electronic publication

Joseph H. Kirkbride, Jr. jkirkbri at ASRR.ARSUSDA.GOV
Mon Apr 24 16:17:59 CDT 1995

There will always be some sort of ROM related format.  There has to be
some way to permanently protect a work or set of data so that the next
"borrower" does not corrupt or, worse, slightly alter in an undetectable
way the data.  I do not think that CD-ROM will disappear so rapidly
simply because authors or databasers will see the advantage of
distribution in an unalterable format.  I see this as a major problem
now.  Is the file that got from a server somewhere in the Internet, the
same file that you put up for distribution, or has it been altered or
corrupted someplace along the way?

Joseph H. Kirkbride, Jr.
USDA, Agricultural Research Service
Systematic Botany and Mycology Laboratory
Room 304, Building 011A, BARC-West
Beltsville, Maryland 20705-2350 USA
Voice telephone: 301-504-9447
FAX: 301-504-5810
Internet: jkirkbri at asrr.arsusda.gov

On Mon, 24 Apr 1995, Jerry Brickler wrote:

> On Mon, 24 Apr 1995, Joseph H. Kirkbride, Jr. wrote:
> > On Sat, 22 Apr 1995, Timothy Rowe wrote:
> >
> > > However, these messages overlook a more significant point, which is that the
> > > real cost in time and labor is in the digitizing process - in converting
> > > analog records like old monographs or in generating new digital information.
> > > Once the data are stored in digital format, it is trivial to convert them
> > > to some other format provided that reasonable choices were made in picking
> > > the initial data format.
> >
> > >From your point of view and from mine, format conversion seems a trivial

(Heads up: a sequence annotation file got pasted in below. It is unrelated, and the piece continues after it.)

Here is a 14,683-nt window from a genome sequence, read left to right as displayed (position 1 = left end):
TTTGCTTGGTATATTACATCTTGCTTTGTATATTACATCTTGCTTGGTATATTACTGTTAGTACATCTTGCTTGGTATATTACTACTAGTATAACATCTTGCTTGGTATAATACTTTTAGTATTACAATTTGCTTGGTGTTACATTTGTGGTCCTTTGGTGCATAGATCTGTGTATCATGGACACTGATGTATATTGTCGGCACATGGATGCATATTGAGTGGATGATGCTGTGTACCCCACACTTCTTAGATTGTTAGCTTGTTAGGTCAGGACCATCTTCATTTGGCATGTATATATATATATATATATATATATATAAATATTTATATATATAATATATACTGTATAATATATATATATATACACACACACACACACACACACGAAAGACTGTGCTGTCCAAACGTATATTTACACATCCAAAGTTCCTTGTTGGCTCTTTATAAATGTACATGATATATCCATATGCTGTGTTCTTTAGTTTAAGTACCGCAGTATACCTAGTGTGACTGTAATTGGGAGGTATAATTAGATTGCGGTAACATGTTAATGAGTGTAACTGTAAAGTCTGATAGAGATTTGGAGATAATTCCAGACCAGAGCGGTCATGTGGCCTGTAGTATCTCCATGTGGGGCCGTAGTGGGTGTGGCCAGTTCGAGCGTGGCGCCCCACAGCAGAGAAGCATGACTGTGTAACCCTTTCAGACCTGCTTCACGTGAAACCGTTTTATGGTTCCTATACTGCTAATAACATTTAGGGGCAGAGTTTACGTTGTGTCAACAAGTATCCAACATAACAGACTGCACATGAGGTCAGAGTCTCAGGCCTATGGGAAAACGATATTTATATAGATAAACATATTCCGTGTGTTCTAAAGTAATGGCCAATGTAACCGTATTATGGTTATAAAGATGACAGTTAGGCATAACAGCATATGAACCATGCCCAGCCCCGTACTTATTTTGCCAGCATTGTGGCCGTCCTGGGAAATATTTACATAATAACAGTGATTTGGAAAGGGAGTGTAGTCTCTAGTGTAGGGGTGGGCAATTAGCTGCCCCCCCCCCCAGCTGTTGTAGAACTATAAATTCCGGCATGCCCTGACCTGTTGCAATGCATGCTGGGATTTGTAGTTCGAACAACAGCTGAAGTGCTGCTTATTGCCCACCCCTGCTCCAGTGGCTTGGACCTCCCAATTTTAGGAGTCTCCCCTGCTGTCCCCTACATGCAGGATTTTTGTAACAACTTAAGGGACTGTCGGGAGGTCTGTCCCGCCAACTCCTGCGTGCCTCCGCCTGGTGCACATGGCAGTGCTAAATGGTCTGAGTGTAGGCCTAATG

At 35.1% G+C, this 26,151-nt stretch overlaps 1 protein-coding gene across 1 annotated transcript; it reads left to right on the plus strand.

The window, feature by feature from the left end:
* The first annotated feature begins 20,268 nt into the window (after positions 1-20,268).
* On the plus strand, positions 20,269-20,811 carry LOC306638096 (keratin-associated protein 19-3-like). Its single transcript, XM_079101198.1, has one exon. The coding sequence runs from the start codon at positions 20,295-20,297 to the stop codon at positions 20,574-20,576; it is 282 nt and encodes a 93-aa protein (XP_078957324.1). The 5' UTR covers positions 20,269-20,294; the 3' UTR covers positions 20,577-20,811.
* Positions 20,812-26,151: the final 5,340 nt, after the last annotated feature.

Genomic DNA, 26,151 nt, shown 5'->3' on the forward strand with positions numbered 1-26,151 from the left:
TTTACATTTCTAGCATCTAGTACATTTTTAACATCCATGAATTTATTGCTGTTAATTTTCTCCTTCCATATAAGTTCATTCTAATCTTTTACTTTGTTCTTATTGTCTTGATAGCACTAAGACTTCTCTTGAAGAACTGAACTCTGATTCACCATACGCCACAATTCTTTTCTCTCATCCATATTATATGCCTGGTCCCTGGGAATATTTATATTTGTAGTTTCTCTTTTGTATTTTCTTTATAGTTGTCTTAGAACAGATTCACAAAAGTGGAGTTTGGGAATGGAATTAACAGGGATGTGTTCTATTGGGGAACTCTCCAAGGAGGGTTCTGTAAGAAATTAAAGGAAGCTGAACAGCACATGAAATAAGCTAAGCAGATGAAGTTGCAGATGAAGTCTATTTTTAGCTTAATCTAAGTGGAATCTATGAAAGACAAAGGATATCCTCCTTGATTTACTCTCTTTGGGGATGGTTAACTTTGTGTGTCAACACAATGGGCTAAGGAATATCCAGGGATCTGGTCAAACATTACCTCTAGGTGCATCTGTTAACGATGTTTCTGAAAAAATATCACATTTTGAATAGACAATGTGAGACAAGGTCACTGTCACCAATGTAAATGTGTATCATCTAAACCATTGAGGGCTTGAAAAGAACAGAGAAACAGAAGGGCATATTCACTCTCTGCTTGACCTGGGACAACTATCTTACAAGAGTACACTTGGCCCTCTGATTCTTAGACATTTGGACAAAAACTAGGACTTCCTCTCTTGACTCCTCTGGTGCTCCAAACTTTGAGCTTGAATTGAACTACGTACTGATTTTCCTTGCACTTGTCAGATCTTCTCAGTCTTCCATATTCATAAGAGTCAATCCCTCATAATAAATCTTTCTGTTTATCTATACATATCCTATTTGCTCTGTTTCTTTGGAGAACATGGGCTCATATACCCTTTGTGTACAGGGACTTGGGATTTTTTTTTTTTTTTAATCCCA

> > matter.  Ten to twenty years from now when a library has millions of
> > CD-ROMs to convert, it is no longer a trivial matter.  Libraries have
> > been so successful exactly because they only had to conserve materials,
> > not convert everything every few decades.
> > In terms of one item, conversion is not difficult (if the equipment is
> > still available), but in terms of an entire library, it is monumental.
> Will libraries have CD-ROM in ten to twenty years?  All indicators point
> to the read only format being replaced by one that allows the user to save
> to compact or mini-disc in 5 years or less.  If that is the case, then the
> ROM format is rapidly facing becoming obsolete.  The question for
> consideration isn't whether technology should be incorporated into library
> holdings (think of all the trees we'll save) but how to do so to eliminate futur
> e compatibility problems.
> Jerry Bricker
> Dept. of Biology
> Laramie County Comm. College
> Cheyenne, WY 82007
> Voice telephone: 307-778-1139
> FAX: 307-778-1399
> Internet: lcjbrick at antelope.wcc.edu

More information about the Taxacom mailing list